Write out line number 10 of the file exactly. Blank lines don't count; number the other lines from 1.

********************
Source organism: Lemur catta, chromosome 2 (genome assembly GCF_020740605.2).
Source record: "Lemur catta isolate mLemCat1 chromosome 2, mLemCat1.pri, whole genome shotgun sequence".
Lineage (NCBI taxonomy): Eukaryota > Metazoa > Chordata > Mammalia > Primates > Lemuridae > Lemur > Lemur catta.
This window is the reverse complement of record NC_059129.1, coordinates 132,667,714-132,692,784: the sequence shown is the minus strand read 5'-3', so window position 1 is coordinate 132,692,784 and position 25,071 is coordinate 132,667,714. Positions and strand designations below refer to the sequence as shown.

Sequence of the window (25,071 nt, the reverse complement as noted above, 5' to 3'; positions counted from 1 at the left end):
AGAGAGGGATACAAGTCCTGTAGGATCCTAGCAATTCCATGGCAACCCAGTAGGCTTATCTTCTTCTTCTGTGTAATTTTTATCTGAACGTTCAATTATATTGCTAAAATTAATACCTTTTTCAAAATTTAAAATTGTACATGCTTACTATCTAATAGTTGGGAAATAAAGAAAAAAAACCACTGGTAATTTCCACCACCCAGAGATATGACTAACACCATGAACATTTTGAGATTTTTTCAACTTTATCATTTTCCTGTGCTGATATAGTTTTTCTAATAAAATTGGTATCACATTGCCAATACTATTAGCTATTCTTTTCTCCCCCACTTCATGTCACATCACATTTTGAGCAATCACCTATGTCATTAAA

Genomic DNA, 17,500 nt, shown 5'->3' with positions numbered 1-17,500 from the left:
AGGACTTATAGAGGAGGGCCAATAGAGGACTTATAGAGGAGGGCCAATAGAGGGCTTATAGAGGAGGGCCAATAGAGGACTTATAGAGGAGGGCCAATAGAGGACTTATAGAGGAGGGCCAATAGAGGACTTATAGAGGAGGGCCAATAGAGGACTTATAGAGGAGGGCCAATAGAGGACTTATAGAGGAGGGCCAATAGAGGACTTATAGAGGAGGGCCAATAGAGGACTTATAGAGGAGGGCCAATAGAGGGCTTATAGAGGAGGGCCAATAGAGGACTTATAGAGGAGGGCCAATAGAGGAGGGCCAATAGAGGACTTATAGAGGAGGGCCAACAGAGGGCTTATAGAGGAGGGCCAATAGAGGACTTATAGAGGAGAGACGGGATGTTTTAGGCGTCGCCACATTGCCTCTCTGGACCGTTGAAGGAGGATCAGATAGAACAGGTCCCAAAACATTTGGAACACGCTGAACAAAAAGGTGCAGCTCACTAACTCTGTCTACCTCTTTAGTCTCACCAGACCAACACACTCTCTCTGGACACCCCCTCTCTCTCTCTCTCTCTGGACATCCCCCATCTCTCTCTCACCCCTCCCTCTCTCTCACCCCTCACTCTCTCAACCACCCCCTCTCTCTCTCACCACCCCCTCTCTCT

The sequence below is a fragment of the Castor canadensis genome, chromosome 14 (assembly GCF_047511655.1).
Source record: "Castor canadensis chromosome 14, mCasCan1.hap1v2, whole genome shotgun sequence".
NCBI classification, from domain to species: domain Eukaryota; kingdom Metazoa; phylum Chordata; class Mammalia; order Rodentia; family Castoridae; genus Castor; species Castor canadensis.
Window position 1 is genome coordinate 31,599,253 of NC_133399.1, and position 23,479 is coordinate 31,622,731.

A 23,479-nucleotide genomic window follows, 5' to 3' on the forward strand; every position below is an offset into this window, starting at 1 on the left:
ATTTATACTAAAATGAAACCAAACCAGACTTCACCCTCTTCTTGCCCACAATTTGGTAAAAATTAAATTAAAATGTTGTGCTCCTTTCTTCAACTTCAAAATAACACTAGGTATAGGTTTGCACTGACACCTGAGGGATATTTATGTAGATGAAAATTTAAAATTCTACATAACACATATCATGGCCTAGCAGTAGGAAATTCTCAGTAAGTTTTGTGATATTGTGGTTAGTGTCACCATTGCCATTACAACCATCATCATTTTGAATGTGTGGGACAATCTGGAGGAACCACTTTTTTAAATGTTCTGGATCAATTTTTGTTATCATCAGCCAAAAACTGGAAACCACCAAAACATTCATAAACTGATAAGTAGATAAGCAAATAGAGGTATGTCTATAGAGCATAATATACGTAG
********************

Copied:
Source record: "Castor canadensis chromosome 14, mCasCan1.hap1v2, whole genome shotgun sequence".